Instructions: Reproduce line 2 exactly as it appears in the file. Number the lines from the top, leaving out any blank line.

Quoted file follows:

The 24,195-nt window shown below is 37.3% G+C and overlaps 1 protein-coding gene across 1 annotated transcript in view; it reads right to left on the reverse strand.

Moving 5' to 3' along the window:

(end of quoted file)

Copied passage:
Moving 5' to 3' along the window: